The powers most capable of halting the escalation of hatred and chaos in our world today are not physical or political. They are psychological and spiritual. They are activated in individuals whose minds are committed to seeking justice for all, whose hearts are filled with caring and compassion, and whose behavior is directed toward connecting and healing.
When everything we say and do originates from that core of love, it spreads through Indra’s diamond net and quickens the sacred spark that lives in every soul. Each of us can make this contribution to healing the separations within and between the peoples of the world.
Throughout history mothers and grandmothers have dedicated most of their energy, and often their lives, to nurturing and preserving life. Of course, many fathers and grandfathers have done the same. But women’s contributions have been educationally, financially, politically and spiritually restricted, vastly underrated, and largely taken for granted except for occasional lip service.
It doesn’t have to be this way. In a world splitting apart to birth a more evolved consciousness, the most important work we can do is to consciously respect and courageously share the blessings we’ve received from the other side of the Divide. To that end, and because Mother’s Day is celebrated this month, I offer these questions for reflection:
How have my female ancestors enriched and improved my life?
Am I as nurturing toward others as the benevolent women in my life were and are to me?
How can I use my unique skills in original and authentic ways that will justify their belief in me and benefit all beings?
One of my responses to these questions is this song to the elder women who’ve made a difference in my life. I dedicate it to crones everywhere.
Reblogged this on lampmagician.
Many thanks, lamp magician.
Dear Jeanie, This is such a beautiful hymn to Her, the Great Goddess whose archetype lives within all. I absolutely love your wonderful song, and doff my cap to you dear poetess! For your openhearted words honour the deep richness of human warmth, love, sensitivity, generosity and acceptance offered by many women worldwide. I agree, their patient, nurturing and most sensitive of ways being a very different set of powers indeed. I recently read in Barbara G. Walker’s incredible book, ‘The Crone’ ‘that many men refer to this, our feminine intelligence as ‘intuition’, and not by its real name, ‘intelligence.’ I love that! A book I would highly recommend to all! Love and blessings, Deborah.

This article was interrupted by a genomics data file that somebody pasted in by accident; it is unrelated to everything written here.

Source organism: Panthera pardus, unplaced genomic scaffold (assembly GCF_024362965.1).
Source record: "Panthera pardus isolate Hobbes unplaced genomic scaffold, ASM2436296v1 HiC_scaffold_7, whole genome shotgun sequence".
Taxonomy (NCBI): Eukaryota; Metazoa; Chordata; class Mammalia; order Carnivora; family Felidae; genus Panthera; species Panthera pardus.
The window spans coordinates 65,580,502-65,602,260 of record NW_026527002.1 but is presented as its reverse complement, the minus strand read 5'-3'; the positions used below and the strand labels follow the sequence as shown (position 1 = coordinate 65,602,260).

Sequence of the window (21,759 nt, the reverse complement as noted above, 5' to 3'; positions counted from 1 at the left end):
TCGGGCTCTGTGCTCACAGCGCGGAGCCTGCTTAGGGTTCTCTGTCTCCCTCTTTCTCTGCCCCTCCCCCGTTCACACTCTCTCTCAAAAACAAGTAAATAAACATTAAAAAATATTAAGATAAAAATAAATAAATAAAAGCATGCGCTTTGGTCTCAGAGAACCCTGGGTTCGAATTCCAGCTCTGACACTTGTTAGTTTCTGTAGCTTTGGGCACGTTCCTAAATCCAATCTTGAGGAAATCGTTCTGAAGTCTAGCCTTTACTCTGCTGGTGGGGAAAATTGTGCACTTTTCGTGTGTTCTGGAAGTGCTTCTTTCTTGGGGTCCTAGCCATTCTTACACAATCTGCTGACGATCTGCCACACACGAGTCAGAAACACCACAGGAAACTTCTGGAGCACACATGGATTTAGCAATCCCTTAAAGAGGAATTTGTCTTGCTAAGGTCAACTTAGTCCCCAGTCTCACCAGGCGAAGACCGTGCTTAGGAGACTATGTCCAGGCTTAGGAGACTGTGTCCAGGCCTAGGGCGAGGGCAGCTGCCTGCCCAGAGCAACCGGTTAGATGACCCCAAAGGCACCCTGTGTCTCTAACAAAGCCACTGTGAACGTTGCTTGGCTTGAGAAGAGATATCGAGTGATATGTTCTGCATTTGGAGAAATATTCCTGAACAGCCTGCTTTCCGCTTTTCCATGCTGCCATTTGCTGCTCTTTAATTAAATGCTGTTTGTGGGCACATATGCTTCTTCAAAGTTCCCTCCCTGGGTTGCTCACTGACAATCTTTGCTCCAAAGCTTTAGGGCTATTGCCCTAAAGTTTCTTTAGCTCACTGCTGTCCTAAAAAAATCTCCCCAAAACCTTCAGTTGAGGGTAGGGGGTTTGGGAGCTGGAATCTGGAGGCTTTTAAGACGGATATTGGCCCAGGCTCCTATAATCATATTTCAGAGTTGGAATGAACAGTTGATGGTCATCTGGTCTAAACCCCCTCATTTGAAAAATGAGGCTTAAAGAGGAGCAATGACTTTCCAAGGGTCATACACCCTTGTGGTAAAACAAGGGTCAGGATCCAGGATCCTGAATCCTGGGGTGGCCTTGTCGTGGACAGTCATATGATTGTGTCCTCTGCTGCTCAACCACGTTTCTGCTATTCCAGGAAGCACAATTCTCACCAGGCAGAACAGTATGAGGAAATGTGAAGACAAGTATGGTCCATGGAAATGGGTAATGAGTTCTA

Thank you, Deborah. I like your phrase, “a very different set of powers.” Yes, equal in every way. Simply different from the prevailing masculine interpretation of power. Another “yes” to Walker’s book and her recognition of intuition as a very real and powerful form of intelligence which, again, is simply different and complementary to the prevailing preference for “masculine” linear logic and reason.
Did you ever read Irene de Castillejo’s wonderful book, Knowing Woman (1973)? She wrote about “diffuse awareness,” as being the feminine complement to masculine “focused consciousness?” When I read that way back in the late 80’s I felt a huge relief, as if a burden of self-criticism for my “aberrant” thoughts had been lifted at last. Until then, I felt the need to hide certain insights because they were noticeably different and occasionally attracted “negative” attention.
I’d also like to recommend one more book here, i.e. the one pictured above: Joyce Tenneson’s Wise Women. It’s filled with ravishingly beautiful photographs of women in their “cronehood,” proving once and for all (as far as I’m concerned) that there’s nothing inherently unattractive about gray hair or wrinkles! Elephants are gray and wrinkled. Some of the most beautiful trees and stones I’ve ever seen are gray and wrinkled. So what’s the problem here? Has collective culture completely lost our capacity to see beauty in every color and form? 🙂